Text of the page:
An understated, if jaunty look at a relationship over three years often trumps a graceless brevity gaining momentum from a listen to Paul Simon's "Graceland" album.
Like Crazy is an impressionistic, amorphous drama and may seem like a younger sibling to the Ryan Gosling/Michelle Williams starer "Blue Valentine" or a cross between that and the winsome 500 Days of Summer. It resonates much more than a mainstream Going The Distance or even the ambitious and recent One Day (which also paired an American - Anne Hathaway with a Brit - Jim Sturgess).
Co-scenarist and helmer Drake Doremus handles the ups-and-downs of collegiates like Jacob (Anton Yelchin) and Anna (Felicity Jones) who meet while studying in Los Angeles with aplomb; he's a teaching assistant for the attractive British student in journalism class. There's not a typical meet-cute as a charming first date is preceded by a sweet note left for Jacob on his ride. She'll become a magazine writer and he'll be into designing furniture.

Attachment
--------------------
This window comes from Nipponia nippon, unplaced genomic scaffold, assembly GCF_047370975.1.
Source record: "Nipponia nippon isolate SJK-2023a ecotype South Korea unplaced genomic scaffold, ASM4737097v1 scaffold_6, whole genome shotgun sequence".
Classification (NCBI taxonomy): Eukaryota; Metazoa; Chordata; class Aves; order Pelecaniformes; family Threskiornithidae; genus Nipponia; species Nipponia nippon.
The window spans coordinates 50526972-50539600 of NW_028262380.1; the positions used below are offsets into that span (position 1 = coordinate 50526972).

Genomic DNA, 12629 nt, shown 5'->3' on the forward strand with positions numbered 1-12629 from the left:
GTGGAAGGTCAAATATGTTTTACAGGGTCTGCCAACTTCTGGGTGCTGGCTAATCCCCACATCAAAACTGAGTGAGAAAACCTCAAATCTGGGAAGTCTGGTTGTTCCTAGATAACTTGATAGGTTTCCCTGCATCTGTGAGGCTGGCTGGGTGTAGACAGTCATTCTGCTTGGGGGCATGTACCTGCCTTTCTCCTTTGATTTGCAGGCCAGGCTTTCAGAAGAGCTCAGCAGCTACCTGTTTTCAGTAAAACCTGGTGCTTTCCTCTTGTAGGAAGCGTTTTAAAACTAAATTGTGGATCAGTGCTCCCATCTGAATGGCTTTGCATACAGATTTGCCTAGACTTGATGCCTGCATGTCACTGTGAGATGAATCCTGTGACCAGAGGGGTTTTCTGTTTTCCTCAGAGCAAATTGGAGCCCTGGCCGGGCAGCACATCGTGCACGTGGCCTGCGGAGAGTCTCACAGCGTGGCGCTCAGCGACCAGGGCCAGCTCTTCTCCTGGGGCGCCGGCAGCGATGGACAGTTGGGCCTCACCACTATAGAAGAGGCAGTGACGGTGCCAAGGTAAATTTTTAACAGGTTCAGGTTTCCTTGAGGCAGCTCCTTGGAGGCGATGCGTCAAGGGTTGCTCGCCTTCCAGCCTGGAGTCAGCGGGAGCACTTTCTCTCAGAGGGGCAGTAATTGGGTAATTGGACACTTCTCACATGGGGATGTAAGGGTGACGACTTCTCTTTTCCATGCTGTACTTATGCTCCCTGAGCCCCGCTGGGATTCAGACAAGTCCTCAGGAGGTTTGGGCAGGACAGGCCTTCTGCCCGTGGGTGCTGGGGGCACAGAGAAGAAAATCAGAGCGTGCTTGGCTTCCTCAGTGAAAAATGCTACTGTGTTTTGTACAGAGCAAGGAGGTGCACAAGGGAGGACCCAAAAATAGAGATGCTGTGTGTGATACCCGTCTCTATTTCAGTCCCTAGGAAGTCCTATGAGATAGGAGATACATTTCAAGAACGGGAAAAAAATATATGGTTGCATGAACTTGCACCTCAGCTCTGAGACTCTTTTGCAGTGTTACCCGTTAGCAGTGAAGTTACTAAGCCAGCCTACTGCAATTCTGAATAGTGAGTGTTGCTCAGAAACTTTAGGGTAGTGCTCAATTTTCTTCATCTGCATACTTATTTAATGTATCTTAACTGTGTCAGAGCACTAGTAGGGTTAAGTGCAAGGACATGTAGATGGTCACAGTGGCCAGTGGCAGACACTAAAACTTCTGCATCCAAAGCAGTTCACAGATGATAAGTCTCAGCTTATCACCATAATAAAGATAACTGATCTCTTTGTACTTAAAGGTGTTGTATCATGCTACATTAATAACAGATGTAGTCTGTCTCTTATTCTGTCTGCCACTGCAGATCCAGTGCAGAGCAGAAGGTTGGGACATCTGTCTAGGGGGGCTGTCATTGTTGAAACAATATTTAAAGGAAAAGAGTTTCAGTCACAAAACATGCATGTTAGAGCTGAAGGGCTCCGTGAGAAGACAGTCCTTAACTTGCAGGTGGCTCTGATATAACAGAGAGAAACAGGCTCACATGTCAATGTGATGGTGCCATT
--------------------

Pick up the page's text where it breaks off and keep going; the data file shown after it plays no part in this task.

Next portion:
The dialogue may not be as crisp as the rapport that Yelchin and Jones demonstrate with troubles along the way when Anna accidentally overextends her visa to be with Jacob over the summer. A gentleness and vulnerability is expressed with subtlety and nuance by actors who are obviously given a naturalistic comfort zone by a filmmaker whose unorthodox cinematic schemes (with time-lapse lensing and overhead framing) and attention to the ordinary have considerable impact.
The title comes from what is carved into a wooden chair for Anna, and some may experience the adverse effects of the plot's central conflict of the practicality of a long-distance. Eventually, though Jacob will head across the pond for an important visit that has them less upbeat when considering their future prospects. This, after both have gotten on with their careers and have been seeing other people.
Jennifer Lawrence (X-Men: First Class) and Alex Kingston (remembered a while back opposite Clive Owen in Croupier) make the most out of thinly drawn smaller roles as a close colleague of Jacob and Anna's mum, respectively. Like Crazy has its share of symbolism and at times seems fey like the ethos of the primary covalent bond, but it's hard not to have adoration for the way Doremus through the oomph offered by the fine turns of Jones and Yelchin makes the wistfulness of togetherness lasting.